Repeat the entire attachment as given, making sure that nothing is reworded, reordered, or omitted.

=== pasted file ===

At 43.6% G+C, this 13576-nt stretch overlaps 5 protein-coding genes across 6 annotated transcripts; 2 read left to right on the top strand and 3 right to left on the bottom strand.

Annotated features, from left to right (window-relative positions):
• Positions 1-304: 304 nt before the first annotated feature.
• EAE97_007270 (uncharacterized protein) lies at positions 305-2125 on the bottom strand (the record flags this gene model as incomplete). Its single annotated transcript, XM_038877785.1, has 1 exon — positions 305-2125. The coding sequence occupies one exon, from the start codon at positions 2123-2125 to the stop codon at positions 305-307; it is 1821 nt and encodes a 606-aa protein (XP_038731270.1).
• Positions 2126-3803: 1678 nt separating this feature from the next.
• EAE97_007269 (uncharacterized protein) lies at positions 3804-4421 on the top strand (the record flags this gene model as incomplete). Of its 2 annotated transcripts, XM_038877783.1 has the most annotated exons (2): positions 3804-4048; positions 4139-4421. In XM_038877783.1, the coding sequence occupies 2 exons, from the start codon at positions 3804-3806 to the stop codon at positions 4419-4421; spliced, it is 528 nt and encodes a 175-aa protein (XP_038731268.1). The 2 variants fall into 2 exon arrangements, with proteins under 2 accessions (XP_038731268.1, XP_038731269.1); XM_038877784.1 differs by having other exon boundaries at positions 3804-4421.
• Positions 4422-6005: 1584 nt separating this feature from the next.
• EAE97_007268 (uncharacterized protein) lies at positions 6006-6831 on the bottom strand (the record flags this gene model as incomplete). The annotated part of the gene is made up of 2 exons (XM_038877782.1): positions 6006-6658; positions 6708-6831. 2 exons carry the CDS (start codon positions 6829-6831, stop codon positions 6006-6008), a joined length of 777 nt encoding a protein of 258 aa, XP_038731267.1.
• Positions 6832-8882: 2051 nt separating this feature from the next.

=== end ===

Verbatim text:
At 43.6% G+C, this 13576-nt stretch overlaps 5 protein-coding genes across 6 annotated transcripts; 2 read left to right on the top strand and 3 right to left on the bottom strand.

Annotated features, from left to right (window-relative positions):
• Positions 1-304: 304 nt before the first annotated feature.
• EAE97_007270 (uncharacterized protein) lies at positions 305-2125 on the bottom strand (the record flags this gene model as incomplete). Its single annotated transcript, XM_038877785.1, has 1 exon — positions 305-2125. The coding sequence occupies one exon, from the start codon at positions 2123-2125 to the stop codon at positions 305-307; it is 1821 nt and encodes a 606-aa protein (XP_038731270.1).
• Positions 2126-3803: 1678 nt separating this feature from the next.
• EAE97_007269 (uncharacterized protein) lies at positions 3804-4421 on the top strand (the record flags this gene model as incomplete). Of its 2 annotated transcripts, XM_038877783.1 has the most annotated exons (2): positions 3804-4048; positions 4139-4421. In XM_038877783.1, the coding sequence occupies 2 exons, from the start codon at positions 3804-3806 to the stop codon at positions 4419-4421; spliced, it is 528 nt and encodes a 175-aa protein (XP_038731268.1). The 2 variants fall into 2 exon arrangements, with proteins under 2 accessions (XP_038731268.1, XP_038731269.1); XM_038877784.1 differs by having other exon boundaries at positions 3804-4421.
• Positions 4422-6005: 1584 nt separating this feature from the next.
• EAE97_007268 (uncharacterized protein) lies at positions 6006-6831 on the bottom strand (the record flags this gene model as incomplete). The annotated part of the gene is made up of 2 exons (XM_038877782.1): positions 6006-6658; positions 6708-6831. 2 exons carry the CDS (start codon positions 6829-6831, stop codon positions 6006-6008), a joined length of 777 nt encoding a protein of 258 aa, XP_038731267.1.
• Positions 6832-8882: 2051 nt separating this feature from the next.